The Value of Small Clinical Trials

  • K. D. MacRae
Part of the Recent Results in Cancer Research book series (RECENTCANCER, volume 111)


Large clinical trials and overviews which pool several clinical trials addressing substantially the same question have an important role in clinical research, viz., the detection of small or moderate differences between treatments where the outcome is an important one, such as survival. Also, large numbers give narrow confidence intervals for the estimate of the treatment effect. However, small clinical trials still have an important part to play. Firstly, pilot studies need to be carried out before a large trial is begun. Secondly, in the treatment of certain diseases, especially where treatment is aimed at relief of symptoms, it may be felt that only large differences between treatments are of interest. Thirdly, it may be difficult to carry out a large clinical trial because of ethical or other problems, but a small trial may be able to provide useful pragmatic information. The important statistical concepts are the confidence interval for the estimated treatment difference and the type-III error.


Error Probability Treatment Difference Large Clinical Trial Pragmatic Trial Small Clinical Trial 
These keywords were added by machine and not by the authors. This process is experimental and the keywords may be updated as the learning algorithm improves.


Unable to display preview. Download preview PDF.

Unable to display preview. Download preview PDF.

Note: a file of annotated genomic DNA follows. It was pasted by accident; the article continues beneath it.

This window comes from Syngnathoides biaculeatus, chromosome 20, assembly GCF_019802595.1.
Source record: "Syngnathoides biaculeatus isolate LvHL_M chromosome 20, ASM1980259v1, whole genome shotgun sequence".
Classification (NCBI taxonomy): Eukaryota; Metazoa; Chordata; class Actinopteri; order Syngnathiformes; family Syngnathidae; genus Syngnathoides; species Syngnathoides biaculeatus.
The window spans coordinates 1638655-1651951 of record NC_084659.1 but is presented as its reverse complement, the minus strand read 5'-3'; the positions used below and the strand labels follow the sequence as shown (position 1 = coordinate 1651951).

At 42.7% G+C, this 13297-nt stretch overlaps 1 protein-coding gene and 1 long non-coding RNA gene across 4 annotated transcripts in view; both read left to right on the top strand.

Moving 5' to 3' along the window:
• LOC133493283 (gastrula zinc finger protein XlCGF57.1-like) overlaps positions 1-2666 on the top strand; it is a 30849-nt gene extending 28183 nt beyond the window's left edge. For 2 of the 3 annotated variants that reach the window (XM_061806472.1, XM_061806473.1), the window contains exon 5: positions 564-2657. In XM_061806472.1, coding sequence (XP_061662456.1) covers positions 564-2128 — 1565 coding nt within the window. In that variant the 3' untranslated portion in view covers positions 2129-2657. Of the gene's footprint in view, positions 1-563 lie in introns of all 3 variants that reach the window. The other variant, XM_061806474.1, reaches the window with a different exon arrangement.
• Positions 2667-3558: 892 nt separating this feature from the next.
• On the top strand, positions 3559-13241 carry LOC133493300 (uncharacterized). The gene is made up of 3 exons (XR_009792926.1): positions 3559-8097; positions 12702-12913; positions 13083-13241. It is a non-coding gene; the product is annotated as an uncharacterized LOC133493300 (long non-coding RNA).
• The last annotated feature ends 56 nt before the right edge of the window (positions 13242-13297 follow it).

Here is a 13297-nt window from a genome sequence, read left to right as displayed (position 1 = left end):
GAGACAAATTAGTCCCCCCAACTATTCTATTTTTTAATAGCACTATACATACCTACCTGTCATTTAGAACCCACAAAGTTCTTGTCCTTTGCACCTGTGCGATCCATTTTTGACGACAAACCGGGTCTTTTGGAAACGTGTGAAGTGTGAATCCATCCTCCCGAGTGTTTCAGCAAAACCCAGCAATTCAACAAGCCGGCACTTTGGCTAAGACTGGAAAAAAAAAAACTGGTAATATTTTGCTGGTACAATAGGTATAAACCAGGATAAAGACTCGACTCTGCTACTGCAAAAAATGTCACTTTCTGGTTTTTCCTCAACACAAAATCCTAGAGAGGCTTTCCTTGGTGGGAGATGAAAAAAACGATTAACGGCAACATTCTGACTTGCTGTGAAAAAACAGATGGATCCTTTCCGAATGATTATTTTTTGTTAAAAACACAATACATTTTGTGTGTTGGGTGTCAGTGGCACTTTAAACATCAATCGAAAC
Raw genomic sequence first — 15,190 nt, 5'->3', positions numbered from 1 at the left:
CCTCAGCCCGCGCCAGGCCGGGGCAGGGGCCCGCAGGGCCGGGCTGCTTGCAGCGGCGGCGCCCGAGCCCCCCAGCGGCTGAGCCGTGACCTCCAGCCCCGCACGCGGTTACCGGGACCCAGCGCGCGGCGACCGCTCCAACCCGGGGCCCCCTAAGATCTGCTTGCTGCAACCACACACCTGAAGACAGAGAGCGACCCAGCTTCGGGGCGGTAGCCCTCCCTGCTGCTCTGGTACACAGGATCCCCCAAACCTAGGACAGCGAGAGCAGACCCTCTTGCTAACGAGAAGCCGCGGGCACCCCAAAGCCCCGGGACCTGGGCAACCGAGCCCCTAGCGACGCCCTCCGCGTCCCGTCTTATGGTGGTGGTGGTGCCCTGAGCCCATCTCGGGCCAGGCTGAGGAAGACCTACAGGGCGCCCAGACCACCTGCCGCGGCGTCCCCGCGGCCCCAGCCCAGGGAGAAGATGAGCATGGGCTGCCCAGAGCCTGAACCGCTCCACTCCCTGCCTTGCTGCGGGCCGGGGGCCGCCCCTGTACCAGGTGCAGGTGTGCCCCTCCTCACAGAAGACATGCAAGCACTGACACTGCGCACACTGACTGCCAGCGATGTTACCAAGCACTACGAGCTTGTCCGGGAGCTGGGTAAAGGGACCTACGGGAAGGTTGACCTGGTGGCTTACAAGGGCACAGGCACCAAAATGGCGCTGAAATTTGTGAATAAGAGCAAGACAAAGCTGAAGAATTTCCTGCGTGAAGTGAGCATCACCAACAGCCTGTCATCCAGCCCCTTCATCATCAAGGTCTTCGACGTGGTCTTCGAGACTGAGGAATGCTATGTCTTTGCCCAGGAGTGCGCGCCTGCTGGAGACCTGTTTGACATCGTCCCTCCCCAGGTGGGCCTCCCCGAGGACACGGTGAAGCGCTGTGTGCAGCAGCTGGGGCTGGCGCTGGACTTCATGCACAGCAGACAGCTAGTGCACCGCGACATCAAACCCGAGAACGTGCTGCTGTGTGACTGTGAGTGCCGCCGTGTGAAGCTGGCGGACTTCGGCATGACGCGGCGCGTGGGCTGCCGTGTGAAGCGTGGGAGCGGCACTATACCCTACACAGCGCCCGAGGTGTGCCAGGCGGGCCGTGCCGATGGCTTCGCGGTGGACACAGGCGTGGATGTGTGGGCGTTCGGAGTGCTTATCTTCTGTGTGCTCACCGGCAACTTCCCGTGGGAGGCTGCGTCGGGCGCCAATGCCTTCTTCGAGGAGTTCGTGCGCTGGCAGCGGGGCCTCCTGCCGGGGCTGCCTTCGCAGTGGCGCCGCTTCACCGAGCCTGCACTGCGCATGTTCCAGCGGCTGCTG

1. Collins R, Langman M (1985) Treatment with histamine H2 antagonists in acute upper gastrointestinal hemorrhage. N Engl J Med 313: 660–666PubMedCrossRefGoogle Scholar
  2. Detsky AS, Sackett DL (1985) When was a ‘negative’ clinical trial large enough? Arch Intern Med 145: 709–712PubMedCrossRefGoogle Scholar
  3. Freiman JA, Thomas AB, Chalmers TC, Smith H, Keubler RR (1978) The importance of beta, the type-II error and sample size in the design and interpretation of the randomized controlled trial. N Engl J Med 299: 690–694PubMedCrossRefGoogle Scholar
  4. Gardner MJ, Altman DG (1986) Confidence intervals rather than P values: estimation rather than hypothesis testing. Br Med J 292: 746–750CrossRefGoogle Scholar
  5. Lachin JM (1981) Introduction to sample size determination and power analysis for clinical trials. Controlled Clin Trials 2: 93–113PubMedCrossRefGoogle Scholar
  6. Makuch RW, Johnson MF (1986) Some issues in the design and interpretation of ‘negative’ clinical studies. Arch Intern Med 146: 986–989PubMedCrossRefGoogle Scholar
  7. Powell-Tuck J, MacRae KD, Healy MJR, Lennard-Jones JE, Parkins RA (1986) A defence of the small clinical trial: evaluation of three gastroenterological studies. Br Med J 292: 599–602CrossRefGoogle Scholar
  8. Schwartz D, Lellouch R (1967) Explanatory and pragmatic attitudes in therapeutic trials. J Chronic Dis 20: 637–648PubMedCrossRefGoogle Scholar

Copyright information

© Springer-Verlag Berlin · Heidelberg 1988

Authors and Affiliations

  • K. D. MacRae
    • 1
  1. 1.Charing Cross and Westminster Medical SchoolLondonGreat Britain

Personalised recommendations